Yoga Class Etiquette

July marks the start of a new chapter in my yoga life – moving to a bigger venue! This time last year I was still working towards qualifying as a teacher so I feel blessed and grateful that I have as many amazing students as I do and I get to spend a few hours a week teaching something I adore and am so passionate about!

I wanted to write a quick post about general yoga class etiquette and some points I feel are important to respect in a class environment, so here they are:

Enter the space quietly & respectfully

I try to enter every class I attend in a quiet, peaceful manner and treat the room with respect. Yes, sometimes I understand that you got stuck behind someone slow in the car on the way, you had an argument with your wife/husband/boss and you are just so fed up but leave the negativity at the door please. You have made the choice to come to class and take time for yourself to do something you enjoy – so make a conscious effort to enjoy it and bring a positive attitude to class.

Try to limit what you bring with you to class

The space in class is often limited – try to bring with you as little as possible.

Please don’t step on anyone else’s mat

My pet hate! It’s downright rude to step on anyone else’s belongings full stop. If I started trampling all over your handbag and phone you’d lose your cool with me in minutes. Just because it’s an inch-thick yoga mat which is stepped on with bare feet anyway doesn’t make it anymore OK.

Arrive on time, allowing enough time to be sat and ready on your mat when class starts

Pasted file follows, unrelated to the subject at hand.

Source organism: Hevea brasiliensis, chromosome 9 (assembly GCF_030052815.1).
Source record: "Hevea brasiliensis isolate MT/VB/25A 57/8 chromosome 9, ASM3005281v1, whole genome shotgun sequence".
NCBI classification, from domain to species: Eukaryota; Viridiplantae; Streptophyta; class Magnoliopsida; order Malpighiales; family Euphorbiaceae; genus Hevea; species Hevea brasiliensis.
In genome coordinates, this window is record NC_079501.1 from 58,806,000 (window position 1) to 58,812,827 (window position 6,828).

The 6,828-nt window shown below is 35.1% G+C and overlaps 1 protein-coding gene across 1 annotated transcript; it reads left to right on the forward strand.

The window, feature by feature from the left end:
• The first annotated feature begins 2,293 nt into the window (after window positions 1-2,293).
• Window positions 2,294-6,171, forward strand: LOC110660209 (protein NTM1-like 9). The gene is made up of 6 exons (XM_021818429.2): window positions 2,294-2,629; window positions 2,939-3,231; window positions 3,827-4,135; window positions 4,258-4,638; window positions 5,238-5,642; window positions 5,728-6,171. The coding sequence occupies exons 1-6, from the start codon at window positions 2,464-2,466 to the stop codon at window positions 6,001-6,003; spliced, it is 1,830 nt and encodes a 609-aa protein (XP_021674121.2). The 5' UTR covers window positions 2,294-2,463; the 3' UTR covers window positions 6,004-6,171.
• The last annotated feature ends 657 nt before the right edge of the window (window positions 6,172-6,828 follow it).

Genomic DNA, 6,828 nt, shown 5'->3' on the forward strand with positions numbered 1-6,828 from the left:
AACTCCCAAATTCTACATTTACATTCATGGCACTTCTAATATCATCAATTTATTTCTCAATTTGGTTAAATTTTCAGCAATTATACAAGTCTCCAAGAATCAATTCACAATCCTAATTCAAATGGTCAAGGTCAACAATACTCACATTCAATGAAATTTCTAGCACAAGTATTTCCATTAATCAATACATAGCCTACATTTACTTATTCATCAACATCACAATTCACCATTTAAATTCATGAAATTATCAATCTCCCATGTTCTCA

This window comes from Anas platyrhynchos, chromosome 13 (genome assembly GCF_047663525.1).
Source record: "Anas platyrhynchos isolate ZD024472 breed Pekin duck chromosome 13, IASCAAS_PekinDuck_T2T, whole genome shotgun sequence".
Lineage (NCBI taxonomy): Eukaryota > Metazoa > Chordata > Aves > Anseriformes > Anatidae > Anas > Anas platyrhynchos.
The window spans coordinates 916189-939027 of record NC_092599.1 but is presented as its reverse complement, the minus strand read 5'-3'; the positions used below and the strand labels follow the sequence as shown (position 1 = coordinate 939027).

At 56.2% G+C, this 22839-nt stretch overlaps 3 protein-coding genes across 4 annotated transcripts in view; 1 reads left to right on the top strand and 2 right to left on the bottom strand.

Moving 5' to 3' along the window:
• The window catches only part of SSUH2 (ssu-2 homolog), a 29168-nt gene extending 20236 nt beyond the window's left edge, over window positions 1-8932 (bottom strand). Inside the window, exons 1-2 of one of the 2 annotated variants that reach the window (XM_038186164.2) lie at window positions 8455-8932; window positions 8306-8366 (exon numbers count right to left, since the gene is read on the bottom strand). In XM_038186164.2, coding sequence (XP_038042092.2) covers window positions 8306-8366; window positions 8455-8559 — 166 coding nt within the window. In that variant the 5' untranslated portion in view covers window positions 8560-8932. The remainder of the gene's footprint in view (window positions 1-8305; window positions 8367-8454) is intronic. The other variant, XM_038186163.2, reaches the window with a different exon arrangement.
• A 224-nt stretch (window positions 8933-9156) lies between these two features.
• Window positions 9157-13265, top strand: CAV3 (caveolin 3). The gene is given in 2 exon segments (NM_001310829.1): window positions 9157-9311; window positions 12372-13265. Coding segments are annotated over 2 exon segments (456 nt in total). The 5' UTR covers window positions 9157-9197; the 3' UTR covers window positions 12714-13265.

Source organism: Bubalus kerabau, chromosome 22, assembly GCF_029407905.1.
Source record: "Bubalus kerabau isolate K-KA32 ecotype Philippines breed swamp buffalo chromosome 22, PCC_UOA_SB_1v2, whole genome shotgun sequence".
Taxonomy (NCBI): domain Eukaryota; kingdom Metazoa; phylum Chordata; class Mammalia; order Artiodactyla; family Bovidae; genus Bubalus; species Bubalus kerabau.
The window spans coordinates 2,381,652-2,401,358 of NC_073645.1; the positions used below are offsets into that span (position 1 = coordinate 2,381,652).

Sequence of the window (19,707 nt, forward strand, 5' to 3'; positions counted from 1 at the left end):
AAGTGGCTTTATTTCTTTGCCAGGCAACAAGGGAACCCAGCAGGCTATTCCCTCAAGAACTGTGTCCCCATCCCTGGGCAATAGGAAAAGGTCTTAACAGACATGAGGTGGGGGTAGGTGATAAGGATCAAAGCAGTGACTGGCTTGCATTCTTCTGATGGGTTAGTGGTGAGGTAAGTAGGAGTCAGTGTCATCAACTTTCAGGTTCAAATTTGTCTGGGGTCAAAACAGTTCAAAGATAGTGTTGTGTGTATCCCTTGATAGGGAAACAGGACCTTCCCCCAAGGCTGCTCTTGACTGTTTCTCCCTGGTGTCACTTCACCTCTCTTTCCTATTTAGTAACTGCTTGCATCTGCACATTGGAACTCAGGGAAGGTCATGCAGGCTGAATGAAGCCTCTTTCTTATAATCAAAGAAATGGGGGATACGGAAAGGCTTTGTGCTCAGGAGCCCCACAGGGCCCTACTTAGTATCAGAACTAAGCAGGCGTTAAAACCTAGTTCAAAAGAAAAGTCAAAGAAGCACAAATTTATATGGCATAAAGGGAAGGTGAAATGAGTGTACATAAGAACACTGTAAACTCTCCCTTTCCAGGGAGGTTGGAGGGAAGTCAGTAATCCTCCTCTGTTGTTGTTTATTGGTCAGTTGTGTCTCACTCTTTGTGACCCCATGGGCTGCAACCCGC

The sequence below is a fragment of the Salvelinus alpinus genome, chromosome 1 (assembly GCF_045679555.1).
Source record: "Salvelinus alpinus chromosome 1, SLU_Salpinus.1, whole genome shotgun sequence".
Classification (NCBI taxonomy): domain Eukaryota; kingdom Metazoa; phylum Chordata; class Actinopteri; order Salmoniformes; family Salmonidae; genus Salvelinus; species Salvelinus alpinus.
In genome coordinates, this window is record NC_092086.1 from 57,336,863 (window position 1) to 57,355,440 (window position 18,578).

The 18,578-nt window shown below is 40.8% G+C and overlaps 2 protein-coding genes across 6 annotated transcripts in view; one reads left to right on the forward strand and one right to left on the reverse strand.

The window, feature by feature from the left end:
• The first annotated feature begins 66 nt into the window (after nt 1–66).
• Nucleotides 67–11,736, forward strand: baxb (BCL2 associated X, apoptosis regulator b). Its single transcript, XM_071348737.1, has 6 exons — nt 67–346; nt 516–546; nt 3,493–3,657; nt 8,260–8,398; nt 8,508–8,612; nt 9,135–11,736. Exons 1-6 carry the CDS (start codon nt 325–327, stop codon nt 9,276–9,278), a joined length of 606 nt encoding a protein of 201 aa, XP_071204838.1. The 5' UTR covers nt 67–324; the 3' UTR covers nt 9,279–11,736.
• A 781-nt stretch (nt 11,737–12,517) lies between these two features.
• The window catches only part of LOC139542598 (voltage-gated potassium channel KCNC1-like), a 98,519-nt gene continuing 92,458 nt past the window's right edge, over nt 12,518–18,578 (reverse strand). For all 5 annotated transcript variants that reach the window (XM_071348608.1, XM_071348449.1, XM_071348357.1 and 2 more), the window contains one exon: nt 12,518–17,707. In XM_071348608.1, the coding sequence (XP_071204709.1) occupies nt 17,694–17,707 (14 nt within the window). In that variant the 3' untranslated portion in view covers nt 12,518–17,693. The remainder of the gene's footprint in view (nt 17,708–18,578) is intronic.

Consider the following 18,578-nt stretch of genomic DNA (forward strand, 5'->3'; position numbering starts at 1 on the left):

Please be punctual for class. Yoga classes are planned and it is important you participate in each section. Not only is it a little rude to arrive late, you also disrupt the class and the teacher.

Treat your teacher with kindness and respect his or her teaching

We all have poses we dislike. We all have poses that are uncomfortable. FYI – do those poses more and please stop telling your teacher how much you dislike Utkatasana/Ardha Chandrasana/Ardha Muka Svanasana. I don’t come into your work and tell you how much I don’t enjoy the work you do.

Practise loving silence during class time

I was taught the lesson “Are your words greater than silence?” by my teacher, Coby Kozlowski and it is brilliant to apply this to a yoga class. It’s unfair to chat during a class, not only is it distracting and disrespectful to those around you and your teacher, but you are losing a valuable opportunity for yourself to turn inwards and concentrate on your own practice. If you find you are wanting to chat and distract others during a difficult pose, this may be a personal inquiry for you to study.

Turn your phone onto silent and off vibrate

Or leave it at home? To me, it seems nonsensical to turn a phone onto silent, yet to place it on a table where the vibrate is going to reverberate around the room every 10 minutes. This is just as distracting and again, effects the energy of the space.

 

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